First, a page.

So you think you would like to incorporate!

Prior to 2006, life was simple – dentists were unable to incorporate and therefore neither accountants nor dentists nor associates gave even a second thought as to how much their lives might be improved if only they could trade is limited companies.

Then in 2006 came changes to the Dentists Act!

Since then, provided you have a majority of GDC registered directors, you are able to form and trade as a limited company and enjoy the tax benefits which may ensue as a result.

So far so good!

If you have a private practice, life has continued to be good and you can incorporate to your heart’s content!

Unfortunately the same cannot be said for Principals of NHS practices.

The reason for this is simply that in order for the incorporation to be effective a new NHS contract has to be issued in the name of the limited company, and that can only be achieved with the consent of your friendly local NHS contract manager.

Initially PCT’s were generally happy to agree to issue new contracts in the name of the limited companies. They then started to realise that people were disposing of their practices by selling the shares in their limited companies, and thus the PCT’s had lost control over the identity of the dentists that they were contracting with.

At that point, an NHS principal’s ability to incorporate depended entirely on the attitude of their local PCT. Every PCT in the country seemed to have a different attitude to incorporation, and even the same PCT appeared to change their mind from time to time, depending primarily, it appeared, on what side of the bed the contract manager got out of that morning.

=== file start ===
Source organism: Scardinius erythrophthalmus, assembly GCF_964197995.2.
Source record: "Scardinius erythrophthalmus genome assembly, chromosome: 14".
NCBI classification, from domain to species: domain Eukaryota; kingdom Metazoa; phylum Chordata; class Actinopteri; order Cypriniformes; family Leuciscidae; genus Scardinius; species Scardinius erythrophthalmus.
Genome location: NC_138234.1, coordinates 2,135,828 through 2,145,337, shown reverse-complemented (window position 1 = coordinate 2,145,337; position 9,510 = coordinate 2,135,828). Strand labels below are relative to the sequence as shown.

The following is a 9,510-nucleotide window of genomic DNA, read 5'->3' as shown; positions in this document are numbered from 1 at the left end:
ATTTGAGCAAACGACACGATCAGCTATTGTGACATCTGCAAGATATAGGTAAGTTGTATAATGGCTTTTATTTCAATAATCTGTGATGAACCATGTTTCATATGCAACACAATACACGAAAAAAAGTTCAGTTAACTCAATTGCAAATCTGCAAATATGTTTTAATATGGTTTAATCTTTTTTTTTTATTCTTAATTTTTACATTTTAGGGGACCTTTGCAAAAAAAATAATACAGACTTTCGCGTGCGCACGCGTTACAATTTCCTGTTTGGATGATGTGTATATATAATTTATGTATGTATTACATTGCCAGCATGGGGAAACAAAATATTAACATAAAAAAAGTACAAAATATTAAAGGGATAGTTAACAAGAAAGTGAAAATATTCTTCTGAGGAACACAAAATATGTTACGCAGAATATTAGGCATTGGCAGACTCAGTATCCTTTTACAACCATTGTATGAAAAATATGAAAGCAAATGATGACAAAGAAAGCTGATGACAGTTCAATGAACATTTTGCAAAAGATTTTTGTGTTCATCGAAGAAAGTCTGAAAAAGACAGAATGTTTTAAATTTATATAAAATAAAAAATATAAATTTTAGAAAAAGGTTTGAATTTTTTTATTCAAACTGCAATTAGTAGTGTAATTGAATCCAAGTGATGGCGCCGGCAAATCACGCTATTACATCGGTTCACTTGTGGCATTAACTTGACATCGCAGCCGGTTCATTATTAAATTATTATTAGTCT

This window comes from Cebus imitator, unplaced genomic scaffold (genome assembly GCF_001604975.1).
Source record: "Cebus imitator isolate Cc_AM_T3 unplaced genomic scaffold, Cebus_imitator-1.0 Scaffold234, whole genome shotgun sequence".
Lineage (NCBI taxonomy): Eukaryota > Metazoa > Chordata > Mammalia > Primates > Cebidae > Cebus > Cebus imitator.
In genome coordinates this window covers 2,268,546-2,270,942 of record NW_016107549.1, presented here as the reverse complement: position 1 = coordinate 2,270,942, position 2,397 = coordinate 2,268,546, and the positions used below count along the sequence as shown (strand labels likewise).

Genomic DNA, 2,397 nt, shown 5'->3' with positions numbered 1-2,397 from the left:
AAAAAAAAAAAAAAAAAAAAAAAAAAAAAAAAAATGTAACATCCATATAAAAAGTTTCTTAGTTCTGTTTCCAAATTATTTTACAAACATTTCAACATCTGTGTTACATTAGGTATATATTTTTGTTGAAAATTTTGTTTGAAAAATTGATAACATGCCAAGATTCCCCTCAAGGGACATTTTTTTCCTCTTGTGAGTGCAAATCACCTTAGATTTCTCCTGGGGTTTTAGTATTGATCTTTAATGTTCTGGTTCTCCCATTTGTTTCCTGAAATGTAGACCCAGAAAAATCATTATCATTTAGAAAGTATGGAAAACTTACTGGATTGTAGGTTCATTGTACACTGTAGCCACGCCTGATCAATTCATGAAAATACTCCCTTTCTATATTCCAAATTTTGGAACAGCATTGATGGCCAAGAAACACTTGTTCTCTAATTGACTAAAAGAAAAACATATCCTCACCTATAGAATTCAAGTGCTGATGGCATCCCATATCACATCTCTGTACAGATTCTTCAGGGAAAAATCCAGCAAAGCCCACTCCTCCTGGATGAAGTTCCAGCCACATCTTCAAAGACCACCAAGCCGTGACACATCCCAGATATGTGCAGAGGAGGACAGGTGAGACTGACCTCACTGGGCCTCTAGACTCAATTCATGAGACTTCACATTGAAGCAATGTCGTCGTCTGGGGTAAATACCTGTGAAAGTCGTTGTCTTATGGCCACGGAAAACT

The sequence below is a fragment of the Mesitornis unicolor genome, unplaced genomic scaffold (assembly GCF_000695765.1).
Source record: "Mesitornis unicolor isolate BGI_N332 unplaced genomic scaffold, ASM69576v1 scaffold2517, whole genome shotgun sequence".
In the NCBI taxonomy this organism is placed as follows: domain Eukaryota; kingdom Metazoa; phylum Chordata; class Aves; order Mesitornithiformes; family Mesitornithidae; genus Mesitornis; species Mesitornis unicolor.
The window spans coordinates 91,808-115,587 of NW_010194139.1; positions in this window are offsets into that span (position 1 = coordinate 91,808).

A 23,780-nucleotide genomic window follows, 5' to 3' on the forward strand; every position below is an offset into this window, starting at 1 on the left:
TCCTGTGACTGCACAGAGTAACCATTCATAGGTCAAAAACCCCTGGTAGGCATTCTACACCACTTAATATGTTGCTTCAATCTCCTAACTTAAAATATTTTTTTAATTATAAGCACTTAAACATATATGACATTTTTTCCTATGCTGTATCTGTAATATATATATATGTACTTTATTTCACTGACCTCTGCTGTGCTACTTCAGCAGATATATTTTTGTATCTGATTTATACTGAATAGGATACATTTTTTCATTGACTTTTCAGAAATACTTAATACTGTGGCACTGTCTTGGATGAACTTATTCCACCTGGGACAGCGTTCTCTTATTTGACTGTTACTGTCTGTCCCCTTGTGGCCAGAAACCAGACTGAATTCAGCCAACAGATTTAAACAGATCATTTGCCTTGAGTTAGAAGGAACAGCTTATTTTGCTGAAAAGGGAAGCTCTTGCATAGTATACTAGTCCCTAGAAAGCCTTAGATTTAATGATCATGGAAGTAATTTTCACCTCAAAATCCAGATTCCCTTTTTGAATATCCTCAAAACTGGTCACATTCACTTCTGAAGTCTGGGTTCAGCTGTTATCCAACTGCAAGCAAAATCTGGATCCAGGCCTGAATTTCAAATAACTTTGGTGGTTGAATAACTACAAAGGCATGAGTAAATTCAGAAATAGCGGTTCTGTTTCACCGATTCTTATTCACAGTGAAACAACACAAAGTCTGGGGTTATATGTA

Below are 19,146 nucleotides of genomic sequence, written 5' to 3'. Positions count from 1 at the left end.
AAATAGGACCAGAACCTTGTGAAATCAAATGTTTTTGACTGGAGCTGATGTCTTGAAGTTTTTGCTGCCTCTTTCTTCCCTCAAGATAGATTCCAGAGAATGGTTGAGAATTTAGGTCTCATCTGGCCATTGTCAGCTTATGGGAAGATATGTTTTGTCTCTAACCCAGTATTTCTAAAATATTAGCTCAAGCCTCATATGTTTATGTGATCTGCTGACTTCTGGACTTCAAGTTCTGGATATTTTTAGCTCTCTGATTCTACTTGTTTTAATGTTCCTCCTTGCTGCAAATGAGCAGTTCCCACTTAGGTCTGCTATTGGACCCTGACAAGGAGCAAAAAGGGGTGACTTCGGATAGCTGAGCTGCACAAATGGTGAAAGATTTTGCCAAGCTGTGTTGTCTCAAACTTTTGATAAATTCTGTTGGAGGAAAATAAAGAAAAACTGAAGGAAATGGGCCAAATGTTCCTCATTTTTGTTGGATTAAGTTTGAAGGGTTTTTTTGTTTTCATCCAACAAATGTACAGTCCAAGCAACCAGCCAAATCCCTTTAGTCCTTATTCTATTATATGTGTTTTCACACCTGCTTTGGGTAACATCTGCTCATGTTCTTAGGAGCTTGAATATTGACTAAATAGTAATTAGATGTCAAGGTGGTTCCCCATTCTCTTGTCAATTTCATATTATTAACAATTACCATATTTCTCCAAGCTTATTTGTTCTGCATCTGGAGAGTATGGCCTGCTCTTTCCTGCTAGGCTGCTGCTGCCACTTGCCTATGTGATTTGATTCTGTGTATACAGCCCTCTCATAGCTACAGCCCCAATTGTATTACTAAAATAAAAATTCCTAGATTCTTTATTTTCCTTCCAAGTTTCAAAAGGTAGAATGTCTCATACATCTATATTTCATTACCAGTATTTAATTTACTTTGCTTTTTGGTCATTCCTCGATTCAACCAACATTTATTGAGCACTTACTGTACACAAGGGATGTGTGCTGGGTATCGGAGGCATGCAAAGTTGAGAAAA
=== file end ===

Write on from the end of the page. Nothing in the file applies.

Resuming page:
There were those PCTs who continued to be happy to agree – although it would be fair to say that these were very much in the minority.

Most would agree, but only on the basis that what is known as a “change of control” clause was inserted into the new contract. So that if there was a change in shareholder, then the PCT would have the right to terminate the contract (thus a principle could save some tax, but in the course of doing so could lose the entire goodwill value of their practice!).

Matters were further complicated by virtue of the fact that each PCT seemed to have different wording for their change of control clause – some were reasonable and others entirely not so.

And then there were some PCT’s who simply said, “no!”.

This was obviously a wholly unsatisfactory state of affairs.

In April 2013, NHS England issued guidance to the LATs stating in terms that, provided there had been no issues with the performance of the contract, they should allow incorporation.

“Hallelujah!” We thought in our innocence.

Despite the guidance issued by NHS England, different LATs have chosen to implement and interpret the guidance in different manners.

Some are insisting that the principal guarantees the performance of the contract by the limited company – which would not be unreasonable, except for the fact that the guarantee is generally worded in such a manner that it will continue even after the sale of the practice.

Others are still insisting that the change of control clauses are inserted – and the wording of these is still wholly inconsistent.

Worst of all, there is one PCT that I have spoken to recently who advised that they, ‘did not like the guidance issued by NHS England’, (apparently and conveniently forgetting that they are part of this organisation) and that they were, therefore, refusing to process any incorporation applications until revised guidance was issued which was more to their liking.

In other words we are back in a situation with an LAT saying “no”.

Therefore, despite changes in governance and the guidance issued by NHS England, the LATs still appear very much to be acting as if they are a law unto themselves.

We are therefore back in the position where, at least so far as incorporation is concerned, NHS practitioners are very much the poor cousins compared to their professional colleagues in private practice.

John Grant of Goodman Grant Lawyers for Dentists – a NASDAL member

For more information call John Grant on 0113 834 3705 or email [email protected]




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